things are known for always being connected, driving trend setting retail and restaurants, and having an active lifestyle. The retired community may not be completely in the mix of the hip and new, but they do want to remain connected to the younger generations, keep active with hobbies and volunteering, and spectate the world outside of their residence. Retirees and the elderly are excellent providers of what Jane Jacobs coined in The Death and Life of Great American Cities as “eyes on the street” to provide security to the block. The financial key to this prototype lies within the sizing of the units so that the paid-for-space is modest and the open community space is generous in size and amenities. Also, finding retail tenants which would pay for much if not all of the parking garage, linking the deck to the street level and establishing it as a city park, and securing digital media tenants are also integral links to the financial feasibility of the block.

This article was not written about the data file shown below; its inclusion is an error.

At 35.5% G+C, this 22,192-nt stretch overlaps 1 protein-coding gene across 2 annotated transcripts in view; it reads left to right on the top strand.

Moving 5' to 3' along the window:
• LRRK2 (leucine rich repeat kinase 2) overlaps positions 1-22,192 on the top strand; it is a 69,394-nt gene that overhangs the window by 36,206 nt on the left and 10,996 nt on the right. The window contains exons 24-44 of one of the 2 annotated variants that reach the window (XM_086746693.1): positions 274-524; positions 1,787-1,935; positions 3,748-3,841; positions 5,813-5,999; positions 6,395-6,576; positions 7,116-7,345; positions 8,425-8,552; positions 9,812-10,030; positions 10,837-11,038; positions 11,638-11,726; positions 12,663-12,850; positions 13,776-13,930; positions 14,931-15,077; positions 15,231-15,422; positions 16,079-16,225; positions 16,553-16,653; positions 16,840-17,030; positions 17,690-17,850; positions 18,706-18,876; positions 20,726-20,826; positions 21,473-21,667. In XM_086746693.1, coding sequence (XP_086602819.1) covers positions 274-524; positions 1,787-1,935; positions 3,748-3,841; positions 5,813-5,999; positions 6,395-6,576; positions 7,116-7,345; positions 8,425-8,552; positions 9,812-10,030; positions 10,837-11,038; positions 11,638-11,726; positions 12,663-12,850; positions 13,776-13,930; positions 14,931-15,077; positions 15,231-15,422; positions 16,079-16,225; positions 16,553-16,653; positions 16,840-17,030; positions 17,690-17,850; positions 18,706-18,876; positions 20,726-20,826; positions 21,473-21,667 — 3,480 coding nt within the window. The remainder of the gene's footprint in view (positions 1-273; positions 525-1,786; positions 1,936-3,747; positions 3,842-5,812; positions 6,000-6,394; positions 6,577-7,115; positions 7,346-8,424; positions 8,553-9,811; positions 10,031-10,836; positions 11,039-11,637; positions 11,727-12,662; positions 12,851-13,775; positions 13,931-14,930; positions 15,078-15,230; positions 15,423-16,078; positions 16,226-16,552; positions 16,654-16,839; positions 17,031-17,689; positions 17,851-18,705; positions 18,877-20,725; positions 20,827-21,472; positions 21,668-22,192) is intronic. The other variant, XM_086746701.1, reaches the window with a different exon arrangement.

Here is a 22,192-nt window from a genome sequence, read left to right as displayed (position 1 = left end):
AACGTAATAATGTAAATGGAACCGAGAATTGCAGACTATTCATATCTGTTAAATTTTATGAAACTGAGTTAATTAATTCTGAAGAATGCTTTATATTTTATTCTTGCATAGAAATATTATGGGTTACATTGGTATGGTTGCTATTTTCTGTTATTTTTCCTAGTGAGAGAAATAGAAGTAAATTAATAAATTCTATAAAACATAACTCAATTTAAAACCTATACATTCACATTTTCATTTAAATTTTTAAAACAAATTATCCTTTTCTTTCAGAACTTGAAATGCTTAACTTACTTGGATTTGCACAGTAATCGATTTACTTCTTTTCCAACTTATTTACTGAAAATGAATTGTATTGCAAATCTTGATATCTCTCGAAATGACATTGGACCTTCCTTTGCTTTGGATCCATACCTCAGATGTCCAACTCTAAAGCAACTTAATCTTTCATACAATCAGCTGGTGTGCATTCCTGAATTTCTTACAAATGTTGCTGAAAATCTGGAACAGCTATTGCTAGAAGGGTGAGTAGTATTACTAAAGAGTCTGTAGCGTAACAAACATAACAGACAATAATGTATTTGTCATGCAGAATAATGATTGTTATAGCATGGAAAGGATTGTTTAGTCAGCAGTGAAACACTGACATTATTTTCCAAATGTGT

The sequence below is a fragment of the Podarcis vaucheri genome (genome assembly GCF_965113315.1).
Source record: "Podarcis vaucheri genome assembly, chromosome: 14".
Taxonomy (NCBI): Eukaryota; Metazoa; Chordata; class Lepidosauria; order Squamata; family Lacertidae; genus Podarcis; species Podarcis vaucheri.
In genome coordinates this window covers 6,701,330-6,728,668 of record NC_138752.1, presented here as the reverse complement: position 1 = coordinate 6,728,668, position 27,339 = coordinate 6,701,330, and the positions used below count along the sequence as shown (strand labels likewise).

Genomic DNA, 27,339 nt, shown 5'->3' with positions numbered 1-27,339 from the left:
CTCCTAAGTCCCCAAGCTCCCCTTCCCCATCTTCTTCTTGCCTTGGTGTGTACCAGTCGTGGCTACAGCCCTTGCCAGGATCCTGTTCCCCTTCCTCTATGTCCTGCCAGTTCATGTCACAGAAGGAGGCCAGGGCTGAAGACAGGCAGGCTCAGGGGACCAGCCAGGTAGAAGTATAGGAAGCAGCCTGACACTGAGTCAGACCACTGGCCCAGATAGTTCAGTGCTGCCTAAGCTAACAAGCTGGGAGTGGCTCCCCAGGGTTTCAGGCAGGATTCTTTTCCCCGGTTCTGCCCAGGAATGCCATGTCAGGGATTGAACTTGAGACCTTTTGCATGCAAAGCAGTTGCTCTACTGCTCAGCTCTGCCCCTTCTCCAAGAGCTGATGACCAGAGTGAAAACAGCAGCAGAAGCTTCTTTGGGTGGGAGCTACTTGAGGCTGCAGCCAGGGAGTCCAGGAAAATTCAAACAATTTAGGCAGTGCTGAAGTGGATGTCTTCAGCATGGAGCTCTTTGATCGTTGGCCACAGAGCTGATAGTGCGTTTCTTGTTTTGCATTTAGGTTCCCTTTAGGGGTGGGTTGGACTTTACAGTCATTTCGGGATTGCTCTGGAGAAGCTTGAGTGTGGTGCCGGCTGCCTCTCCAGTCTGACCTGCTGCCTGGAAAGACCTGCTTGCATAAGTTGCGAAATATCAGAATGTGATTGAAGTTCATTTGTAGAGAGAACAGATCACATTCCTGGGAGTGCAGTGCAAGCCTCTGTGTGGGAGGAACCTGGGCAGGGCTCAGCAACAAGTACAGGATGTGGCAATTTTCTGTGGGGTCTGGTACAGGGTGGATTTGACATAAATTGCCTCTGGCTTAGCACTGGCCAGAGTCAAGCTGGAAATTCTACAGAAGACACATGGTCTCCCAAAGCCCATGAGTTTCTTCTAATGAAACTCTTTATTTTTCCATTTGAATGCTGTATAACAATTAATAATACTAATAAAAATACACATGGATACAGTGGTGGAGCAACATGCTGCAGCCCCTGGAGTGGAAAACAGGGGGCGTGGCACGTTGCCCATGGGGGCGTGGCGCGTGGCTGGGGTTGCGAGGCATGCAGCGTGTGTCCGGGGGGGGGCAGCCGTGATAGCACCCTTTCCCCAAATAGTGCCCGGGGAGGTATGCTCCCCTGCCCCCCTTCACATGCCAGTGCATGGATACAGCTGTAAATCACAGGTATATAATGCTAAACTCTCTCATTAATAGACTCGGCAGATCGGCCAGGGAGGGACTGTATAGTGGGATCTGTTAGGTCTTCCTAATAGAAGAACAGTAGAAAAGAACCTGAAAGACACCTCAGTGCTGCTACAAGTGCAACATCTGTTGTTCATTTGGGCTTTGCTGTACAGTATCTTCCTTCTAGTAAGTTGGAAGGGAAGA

Mixed Use Housing Prototype for a Forgotten Demographic

Lattice Screen to be Configured Per Site


Optional Balcony

530 sq.ft. 1 allotted parking space $53,000-65,000

Target Demographic:

Young Professionals Couples with no children Singles


Household Income: $20,000 Monthly Expenditures: $400 Loan Product: 10 yr. fixed Annual Interest Rate: 3.7% Down Payment: $5,000 Optional Connection To Deck Monthly Payment: $333

11’ Top Box Shipped to Site

9’ Bottom Box Shipped to Site



Toronto’s waterfront, near the West Don Lands, is approximately 1,120,000 sq. ft. of under utilized real estate. The lake front property lies just west of the 2015 Pan American Games Athletes Village and training facilities, and will be the site for the new state-ofthe-art awards pavilion. Once the games have commenced, the athletes village will be tweaked and sold as permanent residences and the pavilion + park will remain as community amenities without leaving the financial burden of maintenance. The pavilion

will create all energy needed to host events, awards, and concerts through the aid of 272 micro turbines and wind tunneling roof geometries. These turbines are nestled between the inner (thermal) shell and outer (structural) shell. The geometries of this double roof system create negative pressure to push wind through the turbines that start spinning with wind speeds at 4.5 m/s. The harvesting capacity of the turbines is 317 kwh/day; the CO2 offset is 68.1 metric tons annually or roughly the same about used to power